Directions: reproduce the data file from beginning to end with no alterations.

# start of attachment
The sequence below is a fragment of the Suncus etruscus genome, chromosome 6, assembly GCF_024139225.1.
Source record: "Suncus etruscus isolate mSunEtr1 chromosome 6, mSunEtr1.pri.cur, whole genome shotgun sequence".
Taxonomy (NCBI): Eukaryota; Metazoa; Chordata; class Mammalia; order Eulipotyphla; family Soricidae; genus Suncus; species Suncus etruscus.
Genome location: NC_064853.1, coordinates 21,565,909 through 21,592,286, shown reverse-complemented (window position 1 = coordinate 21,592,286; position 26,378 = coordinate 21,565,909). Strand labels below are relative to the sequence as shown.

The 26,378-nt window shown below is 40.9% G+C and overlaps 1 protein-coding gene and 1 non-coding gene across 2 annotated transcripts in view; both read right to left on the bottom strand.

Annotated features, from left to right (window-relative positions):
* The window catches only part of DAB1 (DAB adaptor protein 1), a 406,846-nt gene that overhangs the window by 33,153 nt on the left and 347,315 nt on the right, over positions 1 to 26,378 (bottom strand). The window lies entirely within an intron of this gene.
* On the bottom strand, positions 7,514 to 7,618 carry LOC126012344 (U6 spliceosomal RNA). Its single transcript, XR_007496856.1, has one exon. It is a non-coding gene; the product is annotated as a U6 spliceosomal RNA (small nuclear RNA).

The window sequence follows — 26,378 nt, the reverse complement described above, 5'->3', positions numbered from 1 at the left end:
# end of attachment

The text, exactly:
The sequence below is a fragment of the Suncus etruscus genome, chromosome 6, assembly GCF_024139225.1.
Source record: "Suncus etruscus isolate mSunEtr1 chromosome 6, mSunEtr1.pri.cur, whole genome shotgun sequence".
Taxonomy (NCBI): Eukaryota; Metazoa; Chordata; class Mammalia; order Eulipotyphla; family Soricidae; genus Suncus; species Suncus etruscus.
Genome location: NC_064853.1, coordinates 21,565,909 through 21,592,286, shown reverse-complemented (window position 1 = coordinate 21,592,286; position 26,378 = coordinate 21,565,909). Strand labels below are relative to the sequence as shown.

The 26,378-nt window shown below is 40.9% G+C and overlaps 1 protein-coding gene and 1 non-coding gene across 2 annotated transcripts in view; both read right to left on the bottom strand.

Annotated features, from left to right (window-relative positions):
* The window catches only part of DAB1 (DAB adaptor protein 1), a 406,846-nt gene that overhangs the window by 33,153 nt on the left and 347,315 nt on the right, over positions 1 to 26,378 (bottom strand). The window lies entirely within an intron of this gene.
* On the bottom strand, positions 7,514 to 7,618 carry LOC126012344 (U6 spliceosomal RNA). Its single transcript, XR_007496856.1, has one exon. It is a non-coding gene; the product is annotated as a U6 spliceosomal RNA (small nuclear RNA).

The window sequence follows — 26,378 nt, the reverse complement described above, 5'->3', positions numbered from 1 at the left end: